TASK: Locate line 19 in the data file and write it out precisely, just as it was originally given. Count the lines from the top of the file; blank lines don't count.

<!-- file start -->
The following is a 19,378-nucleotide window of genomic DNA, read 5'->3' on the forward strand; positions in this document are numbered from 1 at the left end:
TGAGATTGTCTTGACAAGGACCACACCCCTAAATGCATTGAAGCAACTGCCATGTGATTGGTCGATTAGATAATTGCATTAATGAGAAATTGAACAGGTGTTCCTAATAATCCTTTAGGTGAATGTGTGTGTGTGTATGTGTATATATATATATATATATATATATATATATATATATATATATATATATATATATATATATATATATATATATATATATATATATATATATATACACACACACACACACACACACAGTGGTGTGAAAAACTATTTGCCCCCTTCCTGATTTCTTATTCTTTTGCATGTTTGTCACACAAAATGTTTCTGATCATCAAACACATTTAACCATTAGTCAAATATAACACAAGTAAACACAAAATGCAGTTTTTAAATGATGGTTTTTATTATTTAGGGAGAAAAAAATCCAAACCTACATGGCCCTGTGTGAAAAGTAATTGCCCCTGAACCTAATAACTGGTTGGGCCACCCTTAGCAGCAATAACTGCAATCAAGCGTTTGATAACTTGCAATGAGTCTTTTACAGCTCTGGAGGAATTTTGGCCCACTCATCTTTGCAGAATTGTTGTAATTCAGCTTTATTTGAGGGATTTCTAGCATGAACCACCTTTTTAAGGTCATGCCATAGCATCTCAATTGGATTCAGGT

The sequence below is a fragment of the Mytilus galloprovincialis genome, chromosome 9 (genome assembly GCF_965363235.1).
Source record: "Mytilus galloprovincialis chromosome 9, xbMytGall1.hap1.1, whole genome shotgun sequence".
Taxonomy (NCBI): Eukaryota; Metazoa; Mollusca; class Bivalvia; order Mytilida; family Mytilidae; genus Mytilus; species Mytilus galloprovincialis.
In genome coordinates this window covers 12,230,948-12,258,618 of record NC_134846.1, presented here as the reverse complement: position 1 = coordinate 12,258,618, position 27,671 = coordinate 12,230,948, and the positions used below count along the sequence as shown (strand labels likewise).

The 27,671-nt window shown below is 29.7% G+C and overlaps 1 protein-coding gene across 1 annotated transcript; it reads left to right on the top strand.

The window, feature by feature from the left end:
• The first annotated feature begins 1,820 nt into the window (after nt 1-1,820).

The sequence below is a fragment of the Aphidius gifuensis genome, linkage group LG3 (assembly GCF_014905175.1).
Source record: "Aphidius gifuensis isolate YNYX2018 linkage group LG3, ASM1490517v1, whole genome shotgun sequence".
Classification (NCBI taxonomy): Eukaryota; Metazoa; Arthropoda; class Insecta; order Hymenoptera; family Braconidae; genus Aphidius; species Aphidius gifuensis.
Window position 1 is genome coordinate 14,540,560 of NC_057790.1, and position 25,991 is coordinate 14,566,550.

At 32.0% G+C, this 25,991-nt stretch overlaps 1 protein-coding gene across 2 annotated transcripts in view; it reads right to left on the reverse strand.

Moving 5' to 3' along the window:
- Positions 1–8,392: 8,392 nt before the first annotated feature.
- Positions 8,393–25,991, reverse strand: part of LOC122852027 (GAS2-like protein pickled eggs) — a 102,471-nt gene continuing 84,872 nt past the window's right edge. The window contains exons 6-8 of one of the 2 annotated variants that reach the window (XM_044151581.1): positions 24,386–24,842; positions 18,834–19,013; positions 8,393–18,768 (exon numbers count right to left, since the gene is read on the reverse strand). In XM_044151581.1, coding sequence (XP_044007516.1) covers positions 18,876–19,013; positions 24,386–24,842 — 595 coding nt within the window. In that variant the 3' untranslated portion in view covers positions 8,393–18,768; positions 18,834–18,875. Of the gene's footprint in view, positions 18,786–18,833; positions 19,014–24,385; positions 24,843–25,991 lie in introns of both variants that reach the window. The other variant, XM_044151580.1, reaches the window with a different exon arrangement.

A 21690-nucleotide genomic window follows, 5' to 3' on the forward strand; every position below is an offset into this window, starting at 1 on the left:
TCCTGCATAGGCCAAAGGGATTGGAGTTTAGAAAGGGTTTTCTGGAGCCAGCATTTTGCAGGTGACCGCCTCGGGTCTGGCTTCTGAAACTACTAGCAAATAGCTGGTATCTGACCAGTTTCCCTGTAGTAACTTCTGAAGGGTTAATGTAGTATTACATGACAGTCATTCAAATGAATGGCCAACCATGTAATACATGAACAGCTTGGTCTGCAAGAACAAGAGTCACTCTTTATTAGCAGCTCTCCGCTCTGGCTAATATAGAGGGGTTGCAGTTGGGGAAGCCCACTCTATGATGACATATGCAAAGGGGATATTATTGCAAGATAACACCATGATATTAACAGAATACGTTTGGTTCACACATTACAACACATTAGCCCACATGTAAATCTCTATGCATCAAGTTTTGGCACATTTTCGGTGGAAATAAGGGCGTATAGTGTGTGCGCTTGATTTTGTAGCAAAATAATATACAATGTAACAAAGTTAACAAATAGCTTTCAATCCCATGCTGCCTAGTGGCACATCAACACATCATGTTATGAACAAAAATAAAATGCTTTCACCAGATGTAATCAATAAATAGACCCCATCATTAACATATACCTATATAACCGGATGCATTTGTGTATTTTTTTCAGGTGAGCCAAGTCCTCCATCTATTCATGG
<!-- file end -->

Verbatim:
TCCTGCATAGGCCAAAGGGATTGGAGTTTAGAAAGGGTTTTCTGGAGCCAGCATTTTGCAGGTGACCGCCTCGGGTCTGGCTTCTGAAACTACTAGCAAATAGCTGGTATCTGACCAGTTTCCCTGTAGTAACTTCTGAAGGGTTAATGTAGTATTACATGACAGTCATTCAAATGAATGGCCAACCATGTAATACATGAACAGCTTGGTCTGCAAGAACAAGAGTCACTCTTTATTAGCAGCTCTCCGCTCTGGCTAATATAGAGGGGTTGCAGTTGGGGAAGCCCACTCTATGATGACATATGCAAAGGGGATATTATTGCAAGATAACACCATGATATTAACAGAATACGTTTGGTTCACACATTACAACACATTAGCCCACATGTAAATCTCTATGCATCAAGTTTTGGCACATTTTCGGTGGAAATAAGGGCGTATAGTGTGTGCGCTTGATTTTGTAGCAAAATAATATACAATGTAACAAAGTTAACAAATAGCTTTCAATCCCATGCTGCCTAGTGGCACATCAACACATCATGTTATGAACAAAAATAAAATGCTTTCACCAGATGTAATCAATAAATAGACCCCATCATTAACATATACCTATATAACCGGATGCATTTGTGTATTTTTTTCAGGTGAGCCAAGTCCTCCATCTATTCATGG